CHICAGO — SIGGRAPH 2016 (www.siggraph.org) will once again present its Technical Papers program when the annual conference takes place in Anaheim this July. The show will follow a "Render the Possibilities" theme when it comes to the Anaheim Convention Center from July 24th through 28th.
SIGGRAPH's annual Technical Papers program is an international forum for disseminating new scholarly work in computer graphics and interactive techniques. As a preview of this year's upcoming conference, the program trailer is available on the official ACM SIGGRAPH YouTube Channel.
Submissions to the Technical Papers program are received from around the world and feature high quality, never-before-seen scholarly work. Those who submit technical papers are held to extremely high standards in order to qualify. SIGGRAPH 2016 accepted 119 juried technical papers (162 total; out of 467 submissions) for this year's showcase - an acceptance rate of 25 percent. As per SIGGRAPH tradition, the papers were chosen by a qualified jury comprised of members from academia and industry experts.
"Among the trends we noticed from this year's submissions was that research in core topics continues while the field itself broadens and matures. We saw nine papers on fabrication, and more synergy between topics such as machine learning, perception, and high-level interaction," says SIGGRAPH 2016 Technical Papers program chair John Snyder.
Of the 119 juried papers, the percentage breakdown based on topic area is as follows: 33 percent geometry/modeling; 19 percent image; 14 percent animation; 12 percent rendering; 10 percent physical simulation; 5 percent displays/virtual reality; 5 percent acquisition; and, 2 percent interaction.
Highlights from the SIGGRAPH 2016 Technical Papers program include:
Shadow Theatre: Discovering Human Motion From a Sequence of Silhouettes
Jungdam Won and Jehee Lee, Seoul National University
Shadow theatre is a genre of performance art in which the actors are only visible as shadows projected on the screen. The goal of this study is to generate animated characters whose shadows match a sequence of target silhouettes.
Mapping Virtual and Physical Reality
Qi Sun and Arie Kaufman, Stony Brook University; Li-Yi Wei, University of Hong Kong
This work maps a pair of given virtual and real worlds to support real walking in HMD-VR applications via novel 2D mapping and 3D rendering methods.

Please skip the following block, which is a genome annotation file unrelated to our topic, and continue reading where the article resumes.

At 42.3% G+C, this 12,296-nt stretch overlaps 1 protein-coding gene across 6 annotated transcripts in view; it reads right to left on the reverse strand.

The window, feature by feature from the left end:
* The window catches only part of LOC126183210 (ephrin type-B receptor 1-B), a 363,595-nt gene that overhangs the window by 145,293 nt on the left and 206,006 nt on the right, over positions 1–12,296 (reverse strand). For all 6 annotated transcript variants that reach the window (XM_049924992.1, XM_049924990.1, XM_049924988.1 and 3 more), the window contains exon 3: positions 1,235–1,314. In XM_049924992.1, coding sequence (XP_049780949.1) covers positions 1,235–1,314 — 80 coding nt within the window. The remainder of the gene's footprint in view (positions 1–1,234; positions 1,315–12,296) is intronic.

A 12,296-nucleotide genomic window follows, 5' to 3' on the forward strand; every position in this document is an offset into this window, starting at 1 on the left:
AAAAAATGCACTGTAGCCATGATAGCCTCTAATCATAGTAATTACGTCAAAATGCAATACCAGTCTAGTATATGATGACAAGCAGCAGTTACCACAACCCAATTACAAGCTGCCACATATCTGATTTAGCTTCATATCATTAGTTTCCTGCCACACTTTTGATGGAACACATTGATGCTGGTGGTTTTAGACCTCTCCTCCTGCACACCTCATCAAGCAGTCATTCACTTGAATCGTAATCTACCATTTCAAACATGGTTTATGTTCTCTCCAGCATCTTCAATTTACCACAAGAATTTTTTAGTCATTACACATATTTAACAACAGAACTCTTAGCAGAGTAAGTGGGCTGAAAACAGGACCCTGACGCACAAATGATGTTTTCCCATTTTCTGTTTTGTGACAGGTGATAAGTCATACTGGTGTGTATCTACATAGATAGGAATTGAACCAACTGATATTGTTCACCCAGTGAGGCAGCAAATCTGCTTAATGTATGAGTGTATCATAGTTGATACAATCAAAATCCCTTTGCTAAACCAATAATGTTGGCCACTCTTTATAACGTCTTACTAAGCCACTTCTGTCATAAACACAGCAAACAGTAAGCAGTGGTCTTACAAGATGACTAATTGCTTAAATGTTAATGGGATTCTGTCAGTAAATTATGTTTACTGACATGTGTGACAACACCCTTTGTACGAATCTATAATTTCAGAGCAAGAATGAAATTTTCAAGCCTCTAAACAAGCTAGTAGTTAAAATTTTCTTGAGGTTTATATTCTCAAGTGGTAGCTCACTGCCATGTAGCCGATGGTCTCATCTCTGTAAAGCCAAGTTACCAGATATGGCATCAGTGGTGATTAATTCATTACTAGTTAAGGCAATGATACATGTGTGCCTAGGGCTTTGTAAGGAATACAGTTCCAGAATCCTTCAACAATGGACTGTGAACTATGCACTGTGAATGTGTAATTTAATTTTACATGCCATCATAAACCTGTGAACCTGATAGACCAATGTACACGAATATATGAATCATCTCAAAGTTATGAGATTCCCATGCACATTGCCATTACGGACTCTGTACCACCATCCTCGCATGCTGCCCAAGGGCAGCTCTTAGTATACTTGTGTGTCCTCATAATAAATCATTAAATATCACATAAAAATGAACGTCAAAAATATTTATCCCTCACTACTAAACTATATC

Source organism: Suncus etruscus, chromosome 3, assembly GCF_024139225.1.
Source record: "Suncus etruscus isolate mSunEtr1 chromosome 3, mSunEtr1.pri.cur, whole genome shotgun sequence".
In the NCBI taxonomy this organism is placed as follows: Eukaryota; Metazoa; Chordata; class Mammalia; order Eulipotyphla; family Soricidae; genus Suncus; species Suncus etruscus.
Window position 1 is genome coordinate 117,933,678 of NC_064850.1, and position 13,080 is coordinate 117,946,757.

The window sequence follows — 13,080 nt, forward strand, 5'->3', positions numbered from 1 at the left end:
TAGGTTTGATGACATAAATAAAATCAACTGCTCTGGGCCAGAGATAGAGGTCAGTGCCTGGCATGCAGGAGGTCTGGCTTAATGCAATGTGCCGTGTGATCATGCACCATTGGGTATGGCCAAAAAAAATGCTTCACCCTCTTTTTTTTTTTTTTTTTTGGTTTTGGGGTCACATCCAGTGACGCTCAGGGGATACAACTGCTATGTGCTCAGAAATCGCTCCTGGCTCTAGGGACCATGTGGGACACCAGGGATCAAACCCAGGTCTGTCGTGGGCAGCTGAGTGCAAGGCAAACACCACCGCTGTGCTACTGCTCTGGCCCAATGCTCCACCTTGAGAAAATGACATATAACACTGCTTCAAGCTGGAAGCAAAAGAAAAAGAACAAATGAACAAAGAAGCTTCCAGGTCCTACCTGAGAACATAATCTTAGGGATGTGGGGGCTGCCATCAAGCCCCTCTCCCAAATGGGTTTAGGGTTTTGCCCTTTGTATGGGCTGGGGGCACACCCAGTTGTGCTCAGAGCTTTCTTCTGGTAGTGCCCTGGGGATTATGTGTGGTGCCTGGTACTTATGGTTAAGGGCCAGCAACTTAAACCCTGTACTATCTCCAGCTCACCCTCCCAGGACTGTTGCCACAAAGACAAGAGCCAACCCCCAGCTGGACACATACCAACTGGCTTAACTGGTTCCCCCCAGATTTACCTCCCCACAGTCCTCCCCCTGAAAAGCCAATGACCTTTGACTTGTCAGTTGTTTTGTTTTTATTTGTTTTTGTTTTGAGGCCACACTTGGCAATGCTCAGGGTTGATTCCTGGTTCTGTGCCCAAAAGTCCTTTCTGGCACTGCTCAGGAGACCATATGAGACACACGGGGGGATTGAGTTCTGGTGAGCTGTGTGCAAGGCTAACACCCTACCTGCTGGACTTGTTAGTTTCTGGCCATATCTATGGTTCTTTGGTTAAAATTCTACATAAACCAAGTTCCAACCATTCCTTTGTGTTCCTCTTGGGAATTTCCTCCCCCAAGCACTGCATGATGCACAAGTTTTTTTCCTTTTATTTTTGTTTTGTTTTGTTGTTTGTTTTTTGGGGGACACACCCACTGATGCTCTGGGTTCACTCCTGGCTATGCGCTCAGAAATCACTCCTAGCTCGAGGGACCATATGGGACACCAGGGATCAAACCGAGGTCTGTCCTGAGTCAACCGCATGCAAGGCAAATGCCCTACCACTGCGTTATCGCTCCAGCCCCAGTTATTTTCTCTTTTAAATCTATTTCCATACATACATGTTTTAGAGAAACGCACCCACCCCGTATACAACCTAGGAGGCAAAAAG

Flow-Guided Warping for Image-Based Shape Manipulation
Romain Vergne and Georges-Pierre Bonneau, Université Grenoble Alpes Centre national de la recherche scientifique, INRIA; Pascal Barla, INRIA; and, Roland W. Fleming, Justus-Liebig-Universität Gießen
This paper presents a method that manipulates perceived object shape from a single input image. It produces the illusion of shape sharpening or rounding by modifying orientation patterns, strongly correlated to surface curvature. The warping algorithm produces convincing shape manipulation results for a variety of materials and lighting environments.
Beyond Developable: Computational Design and Fabrication With Auxetic Materials
Mark Pauly and Mina Konakovic, École polytechnique fédérale de Lausanne (EPFL); Keenan Crane, Carnegie Mellon University; Sofien Bouaziz, Bailin Deng - University of Hull; and, Daniel Piker
A computational method for interactive 3D design and rationalization using auxetic material (material that can stretch uniformly up to a certain extent) that allows one to build doubly curved surfaces from flat sheet material.
AutoHair: Fully Automatic Hair Modeling From A Single Image
Menglei Chai, Tianjia Shao, Hongzhi Wu, Yanlin Weng, and Kun Zhou, Zhejiang University
Introducing the first fully automatic method for 3D hair modeling from a single image. The method's efficacy and robustness is demonstrated on internet photos, resulting in a database of 50K 3D hair models and a corresponding hairstyle space that covers a wide range of real-world hairstyles.
SketchiMo: Sketch-Based Motion Editing for Articulated Characters
Byungkuk Choi, Roger Blanco I. Ribera Korea, Seokpyo Hong, Haegwang Eom, Sunjin Jung, and Junyong Noh, Korea Advanced Institute of Science and Technology; and, J.P. Lewis and Yeongho Seol, Weta Digital Ltd.
A novel sketching interface for expressive editing of motion data through space-time optimization.